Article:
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United States v. Cox

United States District Court, W.D. Texas, San Antonio Division

November 20, 2017




         Defendant, David Collins Cox, is charged with being a felon in possession of a firearm in violation of 18 U.S.C. 922. Pending before the Court is Defendant's motion to suppress. Defendant argues that police officers lacked probable to cause to enter his residence without a warrant and no exigent circumstances existed that allowed the officers to enter the residence.


         On September 26, 2016, at 5:00 p.m., “911” received a call from a person reporting that two males had dragged a female inside a home located at 5714 Ben Casey. The caller reported that the woman was screaming they were going to kill her. The caller also reported that he saw one of the males holding an AR-15 rifle. Police officers responded to the call and went to the location. At 5:29 p.m., a second call to “911” was received. The caller reported that he saw the police officers “knocking” at the house and the caller reported “they” are still inside. The caller again reported one of the males has a rifle. The Incident Detail Report (Government Exhibit 2) reflects that an attempt was made to verify the caller's phone number with no success. At 5:47 p.m., a third call was received by “911” reporting that there were cameras at the location and the individuals inside the home were able to see the officers from inside the location. The officers made no entry into the home that day and no search warrant was sought.

         On September 27, 2016, at 8:42 a.m., “911” received a call stating that a female was “zip tied” in a closet at 5714 Ben Casey. The caller refused to provide his name. Government Exhibit 3.

         During the hearing on the suppression motion, SAPD Officer Robert Aguilar testified that he was not present for any of the September 26 activity. On September 27, Officer Aguilar was on “direct patrol.” While on patrol he became aware that officers were responding to 5714 Ben Casey in response to the 8:42 call. He recognized the address and knew that David Cox lived there. He knew that Cox was suspected of being involved in the burglary of vehicles. En route to serving as backup to the call, he ran a background check and knew that Cox had been charged with being a felon in possession of a weapon. He did not know the disposition of that charge. He noted that calls had been made about the residence the previous day.

         Officer Aguilar testified that because of the nature of the September 27 call, his suspicion that Cox may have been involved in criminal activity, and that an assault weapon may be at the residence, he approached the scene with caution. When Officer Aguilar arrived at the scene, Officer Brooks told him that he saw an individual inside the home. The officers also noted the presence of cameras outside of the home. A knock was made at the door and Cox answered the door. Cox was asked to step outside, asked if anyone else was in the house, and temporarily detained. A second male inside the house was also asked to step outside and detained. One officer remained outside with Cox and the other male.

         Officer Aguilar and another officer entered the residence without a warrant and did a protective sweep of the premises and searched for the woman reported as being “zip tied.” In a laundry room, Officer Brooks saw the barrel of an AR-15 sticking out of a pile of laundry. The laundry was briefly examined to determine if a woman was being hidden there. During the protective sweep/search for the woman, officers saw on the kitchen table screens that monitored the outside cameras and what appeared to be methamphetamine. The officers also saw that trash cans were stuffed with what appeared to be stolen items (purses, etc.). No “zip tied” woman or any other person was found inside the residence. The protective sweep/search for a woman took two to three minutes to complete. Officer Aguilar testified that only rooms, the laundry pile, and closets were searched for the presence of any woman being involuntarily held.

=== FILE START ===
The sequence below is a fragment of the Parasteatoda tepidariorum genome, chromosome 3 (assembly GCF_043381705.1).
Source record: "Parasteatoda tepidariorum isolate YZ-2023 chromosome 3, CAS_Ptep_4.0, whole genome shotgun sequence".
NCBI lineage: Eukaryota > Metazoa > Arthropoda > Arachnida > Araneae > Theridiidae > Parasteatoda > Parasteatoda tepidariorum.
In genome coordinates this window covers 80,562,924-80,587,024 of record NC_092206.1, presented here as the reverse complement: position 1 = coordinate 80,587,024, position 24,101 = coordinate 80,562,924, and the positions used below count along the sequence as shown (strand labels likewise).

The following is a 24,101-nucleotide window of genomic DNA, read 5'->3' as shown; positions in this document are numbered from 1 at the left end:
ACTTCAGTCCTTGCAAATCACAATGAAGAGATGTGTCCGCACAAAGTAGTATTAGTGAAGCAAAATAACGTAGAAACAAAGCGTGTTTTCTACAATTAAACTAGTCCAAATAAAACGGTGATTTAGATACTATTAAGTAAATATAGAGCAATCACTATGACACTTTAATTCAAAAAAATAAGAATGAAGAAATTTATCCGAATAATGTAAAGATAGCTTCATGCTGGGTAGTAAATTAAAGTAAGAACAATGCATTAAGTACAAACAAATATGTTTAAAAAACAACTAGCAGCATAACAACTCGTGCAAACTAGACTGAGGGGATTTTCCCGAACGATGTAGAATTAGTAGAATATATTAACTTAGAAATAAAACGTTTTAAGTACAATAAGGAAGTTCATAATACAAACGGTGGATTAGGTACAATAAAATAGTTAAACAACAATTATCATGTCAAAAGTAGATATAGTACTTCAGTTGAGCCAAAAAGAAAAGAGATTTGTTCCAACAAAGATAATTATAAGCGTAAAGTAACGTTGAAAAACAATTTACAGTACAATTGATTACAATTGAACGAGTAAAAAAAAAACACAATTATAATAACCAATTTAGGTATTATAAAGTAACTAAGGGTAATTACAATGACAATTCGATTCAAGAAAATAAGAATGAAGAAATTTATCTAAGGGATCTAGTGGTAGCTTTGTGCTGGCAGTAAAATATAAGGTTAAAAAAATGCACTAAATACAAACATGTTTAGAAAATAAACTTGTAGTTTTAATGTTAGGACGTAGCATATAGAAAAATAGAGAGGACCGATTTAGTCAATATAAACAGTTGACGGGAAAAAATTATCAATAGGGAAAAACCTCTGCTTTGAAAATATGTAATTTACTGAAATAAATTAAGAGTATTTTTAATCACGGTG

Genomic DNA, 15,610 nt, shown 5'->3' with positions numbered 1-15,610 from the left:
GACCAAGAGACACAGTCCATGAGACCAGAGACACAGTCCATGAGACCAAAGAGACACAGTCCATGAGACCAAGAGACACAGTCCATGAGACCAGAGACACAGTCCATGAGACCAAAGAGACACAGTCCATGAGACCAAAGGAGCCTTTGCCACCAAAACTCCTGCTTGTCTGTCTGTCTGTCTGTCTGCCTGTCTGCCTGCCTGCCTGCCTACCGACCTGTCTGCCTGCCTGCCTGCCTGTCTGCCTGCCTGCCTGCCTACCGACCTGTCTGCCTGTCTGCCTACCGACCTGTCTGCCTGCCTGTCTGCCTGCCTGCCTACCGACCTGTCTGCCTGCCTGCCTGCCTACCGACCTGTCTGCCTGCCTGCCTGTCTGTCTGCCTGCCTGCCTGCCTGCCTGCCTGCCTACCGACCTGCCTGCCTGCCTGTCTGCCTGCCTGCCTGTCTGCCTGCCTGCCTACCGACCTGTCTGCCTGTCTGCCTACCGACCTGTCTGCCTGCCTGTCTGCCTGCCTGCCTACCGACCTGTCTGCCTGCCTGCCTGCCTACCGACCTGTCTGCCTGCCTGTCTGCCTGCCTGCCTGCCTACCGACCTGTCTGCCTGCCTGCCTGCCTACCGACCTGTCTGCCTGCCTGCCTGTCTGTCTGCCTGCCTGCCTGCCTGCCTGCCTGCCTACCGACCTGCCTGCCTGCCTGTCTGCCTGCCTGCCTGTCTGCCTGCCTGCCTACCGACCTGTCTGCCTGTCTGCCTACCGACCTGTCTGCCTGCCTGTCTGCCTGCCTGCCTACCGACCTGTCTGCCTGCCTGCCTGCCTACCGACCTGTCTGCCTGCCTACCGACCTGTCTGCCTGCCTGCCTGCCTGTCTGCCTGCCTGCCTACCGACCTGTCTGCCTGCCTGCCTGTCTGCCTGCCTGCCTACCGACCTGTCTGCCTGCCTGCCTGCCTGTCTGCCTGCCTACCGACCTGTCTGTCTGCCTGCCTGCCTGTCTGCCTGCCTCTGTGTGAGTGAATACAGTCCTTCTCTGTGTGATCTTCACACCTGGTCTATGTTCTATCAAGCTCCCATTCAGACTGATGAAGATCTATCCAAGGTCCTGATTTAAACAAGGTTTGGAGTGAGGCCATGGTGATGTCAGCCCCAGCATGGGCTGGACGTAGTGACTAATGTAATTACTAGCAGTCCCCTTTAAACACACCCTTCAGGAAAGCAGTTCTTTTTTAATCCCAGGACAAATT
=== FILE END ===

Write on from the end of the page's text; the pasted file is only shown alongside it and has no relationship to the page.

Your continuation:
After the protective sweep/search for a woman was accomplished, the officers exited the residence, called a detective, and a search warrant was obtained. Additional methamphetamine and weapons were discovered during that search.


         Searches and seizures inside a home without a warrant are presumptively unreasonable. Kentucky v. King, 563 U.S. 452, 459 (2011); United States v. Toussaint, 838 F.3d 503, 507 (5th Cir. 2016).

         But the Supreme Court has also “recognized that this presumption may be overcome in some circumstances because ‘[t]he ultimate touchstone of the Fourth Amendment is reasonableness.'” Kentucky v. King, 563 U.S. at 459. One example where the warrant requirement may be excused is the “emergency aid” exception, where officers may enter a home to “render emergency assistance to an injured occupant or to protect an occupant from imminent injury.” Id. at 460.

         Defendant argues that this exception should not apply because given the totality of the circumstances, police officers should have done further investigation into the reliability of the 911 calls made on September 26 and 27 prior to making entry. He suggests that interviews should have been done of nearby individuals and neighbors on the early evening of September 26. Defendant further suggests that it was obvious that the caller was inherently untrustworthy and was attempting to set him up. Lastly, Defendant argues that if the exception were to apply in the facts of this case, there would be no limitations to its application.

         In determining whether an officer acted reasonably in an emergency aid case, the Fifth ...

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